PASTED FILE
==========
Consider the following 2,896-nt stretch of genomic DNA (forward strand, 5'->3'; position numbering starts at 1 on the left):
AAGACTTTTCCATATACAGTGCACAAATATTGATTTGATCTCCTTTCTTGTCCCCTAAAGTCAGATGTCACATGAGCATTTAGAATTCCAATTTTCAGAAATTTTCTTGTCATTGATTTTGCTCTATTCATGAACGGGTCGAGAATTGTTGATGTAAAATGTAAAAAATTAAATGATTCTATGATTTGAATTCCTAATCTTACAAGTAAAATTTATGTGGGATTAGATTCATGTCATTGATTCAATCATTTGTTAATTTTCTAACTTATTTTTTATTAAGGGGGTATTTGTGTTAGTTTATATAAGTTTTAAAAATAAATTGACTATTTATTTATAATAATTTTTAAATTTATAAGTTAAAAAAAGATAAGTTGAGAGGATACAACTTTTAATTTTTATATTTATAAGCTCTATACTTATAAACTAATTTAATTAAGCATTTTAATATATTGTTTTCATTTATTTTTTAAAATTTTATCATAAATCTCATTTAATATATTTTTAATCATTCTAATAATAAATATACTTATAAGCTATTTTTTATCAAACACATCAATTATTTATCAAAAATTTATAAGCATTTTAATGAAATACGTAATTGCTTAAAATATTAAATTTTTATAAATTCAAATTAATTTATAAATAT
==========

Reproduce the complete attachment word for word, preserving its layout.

Consider the following 2,896-nt stretch of genomic DNA (forward strand, 5'->3'; position numbering starts at 1 on the left):
AAGACTTTTCCATATACAGTGCACAAATATTGATTTGATCTCCTTTCTTGTCCCCTAAAGTCAGATGTCACATGAGCATTTAGAATTCCAATTTTCAGAAATTTTCTTGTCATTGATTTTGCTCTATTCATGAACGGGTCGAGAATTGTTGATGTAAAATGTAAAAAATTAAATGATTCTATGATTTGAATTCCTAATCTTACAAGTAAAATTTATGTGGGATTAGATTCATGTCATTGATTCAATCATTTGTTAATTTTCTAACTTATTTTTTATTAAGGGGGTATTTGTGTTAGTTTATATAAGTTTTAAAAATAAATTGACTATTTATTTATAATAATTTTTAAATTTATAAGTTAAAAAAAGATAAGTTGAGAGGATACAACTTTTAATTTTTATATTTATAAGCTCTATACTTATAAACTAATTTAATTAAGCATTTTAATATATTGTTTTCATTTATTTTTTAAAATTTTATCATAAATCTCATTTAATATATTTTTAATCATTCTAATAATAAATATACTTATAAGCTATTTTTTATCAAACACATCAATTATTTATCAAAAATTTATAAGCATTTTAATGAAATACGTAATTGCTTAAAATATTAAATTTTTATAAATTCAAATTAATTTATAAATAT